Humans are routinely exposed to a multitude of synthetic and natural agents and many of these exposures are known to cause cancer, birth defects, cardiovascular disease, diabetes, asthma, and neurologic disorders.8 , 26 To make our case, we will focus on five exposures, air pollution, salt, tobacco, lead, and hazardous wastes, that illustrate how these agents harm health and contribute to disparities and how more effective regulation could reduce these inequitable outcomes. Exposure to air pollution, specifically, to the particulate matter and sulfur dioxide generated from the combustion of fossil fuels, has been linked to adverse cardiovascular and pulmonary outcomes.27 , 28 For example, researchers estimated that living in a large US city translates to a 20% increased risk of a nonsmoker dying from lung cancer, roughly equivalent to the risk associated with a nonsmoker living with a smoker.29 More recently, Pope et al. showed that observed reductions in exposure to fine particulate air pollution were associated with about 15% of the increase in life expectancy in the 1980s and 1990s, with the greatest benefits accruing to the most polluted urban counties with high concentrations of poor and minority populations.20 An earlier survey found that 71% of Hispanics and 62% of blacks live in US areas where Environmental Protection Agency (EPA) air pollution standards had not been attained, compared with 52.5% of whites.30
In its report on salt, the American Medical Association estimated that 1.3 g/day lower lifetime salt intake would save 150,000 lives annually as individuals advance from age 25 to 55.31 Salt intake is an important risk factor for hypertension and cardiovascular disease, primary causes of death and disparities in the USA. In 1982, the Commissioner of the Food and Drug Administration called for reductions of salt in processed food but to date no regulations have been issued. In fact, in the last three decades, salt intake has actually increased in the USA by 55%, primarily as a result of salt added to processed food.32
Tobacco remains the leading cause of death in the USA and, although blacks smoke less than whites, they experience worse outcomes from tobacco-related diseases.33 , 34 Through its product design, marketing, and retail distribution practices, the tobacco industry targets blacks and other racial/ethnic groups, practices that have not yet been addressed in the regulatory approaches to tobacco control.35 , 36 A study of enforcement of local smoking restrictions in Massachusetts concluded that differential regulatory practices may contribute to tobacco-related health disparities.37
African–American children are four times more likely to have elevated blood lead levels and seven times more likely to require medical intervention for lead poisoning than white children.38 Growing evidence also shows that the poor and racial and ethnic minorities live and work in environments where exposure to high levels of hazardous wastes is common.39, 40, 41, 42 Although further research is needed to ascertain the burden of health disparities attributable to these factors, disproportionate exposures to hazardous wastes are well documented. A study found that communities with the largest percentage of minority residents had most of the toxic waste facilities, landfills, and superfund hazardous waste sites in the USA.43 For example, seven of the eight municipal incinerators and all five of the landfills in Houston, TX, USA are located in predominantly black or Hispanic communities.17 , 44 Studies of the association between cancer and the distribution of hazardous waste sites have shown that four common cancers (e.g., bladder, stomach, large intestine, and rectum) were statistically associated with the presence of toxic waste sites.44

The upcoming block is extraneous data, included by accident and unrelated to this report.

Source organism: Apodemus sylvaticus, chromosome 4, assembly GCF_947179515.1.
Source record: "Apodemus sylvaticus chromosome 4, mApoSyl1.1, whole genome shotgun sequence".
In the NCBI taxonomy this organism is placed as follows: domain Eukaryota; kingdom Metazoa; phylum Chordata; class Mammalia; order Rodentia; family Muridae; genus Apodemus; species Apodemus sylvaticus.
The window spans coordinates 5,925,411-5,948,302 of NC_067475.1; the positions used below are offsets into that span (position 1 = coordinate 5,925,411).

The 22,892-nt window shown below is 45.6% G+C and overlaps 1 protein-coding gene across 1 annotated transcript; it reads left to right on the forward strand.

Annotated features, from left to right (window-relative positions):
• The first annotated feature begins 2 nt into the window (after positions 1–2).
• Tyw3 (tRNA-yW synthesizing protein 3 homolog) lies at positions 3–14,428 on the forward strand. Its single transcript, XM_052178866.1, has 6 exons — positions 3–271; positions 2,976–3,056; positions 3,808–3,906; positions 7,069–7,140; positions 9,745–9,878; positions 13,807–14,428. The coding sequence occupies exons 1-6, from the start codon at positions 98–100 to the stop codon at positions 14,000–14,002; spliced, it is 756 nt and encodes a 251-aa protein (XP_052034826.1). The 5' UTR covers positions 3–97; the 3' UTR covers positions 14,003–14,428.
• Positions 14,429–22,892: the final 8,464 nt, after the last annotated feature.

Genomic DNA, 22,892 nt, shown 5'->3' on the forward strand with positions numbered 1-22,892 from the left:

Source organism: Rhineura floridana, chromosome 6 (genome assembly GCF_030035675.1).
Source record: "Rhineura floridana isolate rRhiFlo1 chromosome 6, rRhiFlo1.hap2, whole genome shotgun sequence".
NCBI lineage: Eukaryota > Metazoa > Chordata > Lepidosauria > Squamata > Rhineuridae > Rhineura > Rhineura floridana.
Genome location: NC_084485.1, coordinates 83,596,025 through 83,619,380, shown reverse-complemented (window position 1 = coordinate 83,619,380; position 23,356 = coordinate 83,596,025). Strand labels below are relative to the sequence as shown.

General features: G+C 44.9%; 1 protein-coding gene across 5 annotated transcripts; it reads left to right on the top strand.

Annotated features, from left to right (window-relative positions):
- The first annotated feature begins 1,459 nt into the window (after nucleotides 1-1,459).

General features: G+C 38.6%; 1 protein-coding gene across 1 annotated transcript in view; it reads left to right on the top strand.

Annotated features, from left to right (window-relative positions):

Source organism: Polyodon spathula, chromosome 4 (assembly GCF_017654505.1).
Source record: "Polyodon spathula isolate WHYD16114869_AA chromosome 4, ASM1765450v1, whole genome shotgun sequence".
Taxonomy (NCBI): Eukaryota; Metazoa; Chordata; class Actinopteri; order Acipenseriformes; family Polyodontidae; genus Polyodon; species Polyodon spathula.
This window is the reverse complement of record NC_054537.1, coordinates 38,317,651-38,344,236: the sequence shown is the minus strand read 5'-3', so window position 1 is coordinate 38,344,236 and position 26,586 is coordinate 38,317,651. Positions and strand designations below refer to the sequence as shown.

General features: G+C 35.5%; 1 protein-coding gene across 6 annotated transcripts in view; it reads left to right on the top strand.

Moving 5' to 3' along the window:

In this area too, the enforcement of environmental regulation and cleanup is inequitable. On average, about 6 years elapse from the time that a toxic site is discovered until it is designated for cleanup. Studies have shown that it has taken twice as long for cleanup to be initiated in minority communities and that the remediation is less complete.45 Furthermore, penalties for violating EPA standards are six times higher in white communities than in minority communities.45
Research shows that neighborhood racial and ethnic and socioeconomic differences in exposures to environmental agents and unhealthy consumer products are major contributors to disparities in health. Therefore, adopting policies and practices that lower these exposures can significantly reduce disparities in health. Moreover, for the most part, the scientific and technological knowledge needed to implement more effective control strategies for exposures to agents such as air pollution, sodium, tobacco, or hazardous wastes are already known. Thus, policy makers can rely on “off-the-shelf” science to achieve these benefits.
Furthermore, environmental and consumer protection is a valued social objective. The USA has demonstrated its long-standing commitment to protecting health from the adverse effects of hazardous environmental agents and unsafe products through the establishment of multiple federal, state, and municipal regulatory agencies. With new political leadership and support from health professionals, our society should be willing to invest in this cost-effective strategy.
In fact, it was environmental interventions that led to the dramatic improvements in life span and quality of life in the twentieth century. By implementing public health practices that can translate these lessons for the twenty-first century, we can take an important step in meeting the challenge of eliminating socioeconomic and racial/ethnic disparities in health.